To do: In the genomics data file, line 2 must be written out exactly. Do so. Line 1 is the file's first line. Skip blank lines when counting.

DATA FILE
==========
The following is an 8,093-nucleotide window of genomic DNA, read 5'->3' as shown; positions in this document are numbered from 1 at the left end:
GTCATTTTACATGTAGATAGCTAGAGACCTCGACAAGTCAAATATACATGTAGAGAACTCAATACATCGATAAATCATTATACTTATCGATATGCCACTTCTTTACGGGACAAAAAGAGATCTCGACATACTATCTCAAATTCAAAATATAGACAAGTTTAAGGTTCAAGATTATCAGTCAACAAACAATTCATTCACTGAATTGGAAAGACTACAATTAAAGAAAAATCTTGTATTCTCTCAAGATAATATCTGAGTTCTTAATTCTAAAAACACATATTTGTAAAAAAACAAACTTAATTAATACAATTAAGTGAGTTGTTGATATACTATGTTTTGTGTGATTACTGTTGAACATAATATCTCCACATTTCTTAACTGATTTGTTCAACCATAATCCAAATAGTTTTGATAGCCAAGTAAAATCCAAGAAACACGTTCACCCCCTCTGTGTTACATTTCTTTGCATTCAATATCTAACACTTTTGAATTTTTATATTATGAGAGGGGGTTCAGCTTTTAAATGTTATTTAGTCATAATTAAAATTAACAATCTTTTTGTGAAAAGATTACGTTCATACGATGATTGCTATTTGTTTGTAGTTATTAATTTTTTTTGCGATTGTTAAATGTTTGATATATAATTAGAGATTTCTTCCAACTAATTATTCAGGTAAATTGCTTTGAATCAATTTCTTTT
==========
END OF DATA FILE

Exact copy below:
GTCATTTTACATGTAGATAGCTAGAGACCTCGACAAGTCAAATATACATGTAGAGAACTCAATACATCGATAAATCATTATACTTATCGATATGCCACTTCTTTACGGGACAAAAAGAGATCTCGACATACTATCTCAAATTCAAAATATAGACAAGTTTAAGGTTCAAGATTATCAGTCAACAAACAATTCATTCACTGAATTGGAAAGACTACAATTAAAGAAAAATCTTGTATTCTCTCAAGATAATATCTGAGTTCTTAATTCTAAAAACACATATTTGTAAAAAAACAAACTTAATTAATACAATTAAGTGAGTTGTTGATATACTATGTTTTGTGTGATTACTGTTGAACATAATATCTCCACATTTCTTAACTGATTTGTTCAACCATAATCCAAATAGTTTTGATAGCCAAGTAAAATCCAAGAAACACGTTCACCCCCTCTGTGTTACATTTCTTTGCATTCAATATCTAACACTTTTGAATTTTTATATTATGAGAGGGGGTTCAGCTTTTAAATGTTATTTAGTCATAATTAAAATTAACAATCTTTTTGTGAAAAGATTACGTTCATACGATGATTGCTATTTGTTTGTAGTTATTAATTTTTTTTGCGATTGTTAAATGTTTGATATATAATTAGAGATTTCTTCCAACTAATTATTCAGGTAAATTGCTTTGAATCAATTTCTTTT